He then tells Hannity the screams were definitely his.
The first testimony on Tuesday morning came from the lead police detective who investigated Martin's fatal shooting last year. Chris Serino returned to the witness stand, minutes after the judge ruled one of his statements from Monday's testimony be stricken from court record.
Serino testified for a second day Tuesday about his investigation into the fatal shooting of the 17-year-old Miami teenager by George Zimmerman, a neighborhood watch volunteer.
O'Mara played the part of the interview where Zimmerman says the screams in the background of the 911 call "don't even sound like me." The defense says he didn't mean it was not him screaming, it just sounded unlike him.
Serino told O'Mara it didn't concern him that Zimmerman made that statement.
The state then objected to the defense bringing in Serino's meeting with Martin's father, Tracy Martin, saying it was beyond the scope of direct questioning. Nelson sustained the state's objection and O'Mara said the defense will call Serino as a defense witness and will ask about Tracy Martin's interview with him not recognizing his son's screams.
During redirect, de la Rionda played the non-emergency phone call where Zimmerman says "these a******* always get away" and "f****** punks" in an effort to show Zimmerman had ill-will, spite or anger. Serino said it didn't show ill will or spite, but then changed his answer and agreed to a point.
The state then played Zimmerman saying in one of his interviews that his wife "got scared" after their neighbor was burglarized so he started the Neighborhood Watch program.
"These guys always get away," Zimmerman said in the interview. De la Rionda asked Serino if it was "accurate he (Zimmerman) is profiling Trayvon Martin as a criminal?" The defense objected and Nelson sustained the objection.
Serino said there was no evidence Martin was committing a crime or was armed. In the recording of the interview, Zimmerman says he was "going in the same direction" as Martin. Serino says that's "following."
"You wanted to catch the bad guy, f****** punk kid, right?" Serino said in the audio interview to a subdued Zimmerman.
The state pointed out discrepancies in Zimmerman's recollections in what the non-emergency dispatcher asked him to do and why he walked behind the condos. De la Rionda replayed the video of Zimmerman, claiming to look for address, then shows the photo of the address on the townhome in front of him. De la Rionda pointed out the street name Zimmerman claimed not to know is the same street used to enter the subdivision, to which Serino agreed. Zimmerman told investigators he didn't know the street name attached to the numerical address seen where he left his vehicle.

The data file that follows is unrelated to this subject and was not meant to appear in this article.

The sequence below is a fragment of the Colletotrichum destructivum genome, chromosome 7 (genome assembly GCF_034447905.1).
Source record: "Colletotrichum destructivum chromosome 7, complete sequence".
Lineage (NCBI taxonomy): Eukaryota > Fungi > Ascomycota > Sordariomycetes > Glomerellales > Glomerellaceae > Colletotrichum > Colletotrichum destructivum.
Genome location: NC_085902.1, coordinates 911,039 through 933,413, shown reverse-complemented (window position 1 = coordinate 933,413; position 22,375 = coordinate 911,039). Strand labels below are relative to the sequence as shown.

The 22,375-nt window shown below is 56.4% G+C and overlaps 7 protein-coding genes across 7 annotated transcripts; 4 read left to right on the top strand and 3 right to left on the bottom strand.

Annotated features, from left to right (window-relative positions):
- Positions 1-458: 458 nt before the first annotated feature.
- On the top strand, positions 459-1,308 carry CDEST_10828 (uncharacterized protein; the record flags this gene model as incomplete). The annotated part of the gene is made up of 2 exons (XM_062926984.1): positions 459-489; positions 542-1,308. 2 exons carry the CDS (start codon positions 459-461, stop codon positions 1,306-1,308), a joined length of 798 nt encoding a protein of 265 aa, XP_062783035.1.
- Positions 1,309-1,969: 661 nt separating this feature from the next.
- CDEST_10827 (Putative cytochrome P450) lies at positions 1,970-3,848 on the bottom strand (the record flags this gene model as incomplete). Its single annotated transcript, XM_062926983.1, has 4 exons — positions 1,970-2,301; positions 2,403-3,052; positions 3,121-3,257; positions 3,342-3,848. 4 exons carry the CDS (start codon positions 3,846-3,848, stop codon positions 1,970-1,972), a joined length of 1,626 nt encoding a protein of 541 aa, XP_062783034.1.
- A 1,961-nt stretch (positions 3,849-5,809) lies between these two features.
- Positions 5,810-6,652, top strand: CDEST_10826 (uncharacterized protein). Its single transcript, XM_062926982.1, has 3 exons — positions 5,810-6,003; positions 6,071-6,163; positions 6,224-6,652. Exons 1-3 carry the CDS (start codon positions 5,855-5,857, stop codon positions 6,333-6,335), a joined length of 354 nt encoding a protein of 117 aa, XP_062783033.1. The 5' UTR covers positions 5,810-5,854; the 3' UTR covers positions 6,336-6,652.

De la Rionda then asked Serino about Zimmerman's claim he stretched out the arms of Martin, despite the first picture of Martin's body showing Martin's hands under his torso. Serino called Zimmerman's claim inconsistent with first photo.
The state also noted Serino had no DNA, ballistics, statement from Jeantel when he challenged Zimmerman in an interview.
During re-cross, O'Mara asked Serino if he had said the word "a*******" before and how Zimmerman said it in his interview, which Serino said didn't cause him any concern. Serino agreed with O'Mara that Zimmerman didn't "screech" words as de la Rionda did during his redirect of Serino.
O'Mara then asked about a "slim jim," which is used to break into vehicles, being found near the shooting scene. Serino said the burglary tool was found in the bushes behind one the witness' residence where Zimmerman says Martin may have hid, but it was not tied to the shooting case.
O'Mara asked Serino if he thought Zimmerman was following Martin and had Serino admit following someone is not illegal. Serino said he thinks Zimmerman was just outside his vehicle when he was told not to follow Martin, but Zimmerman's call suggests otherwise.
"In totality of the whole thing ... George Zimmerman was trying to do something int he same direction Trayvon Martin was going," Serino told O'Mara.
Serino agreed with O'Mara that Zimmerman had grounds to call non-emergency line about Martin, but Serino wouldn't have questioned the teen himself. He also said Zimmerman seemed "elated" that someone might have video of his encounter with Martin.
During re-redirect, de la Rionda asks, "are you saying ... it's against the law for someone to wear a hoodie at night?" The defense objected and de la Rionda rephrased his question. De la Rionda also reinforced with Serino that the "slim jim" found the bushes had nothing to do with the case.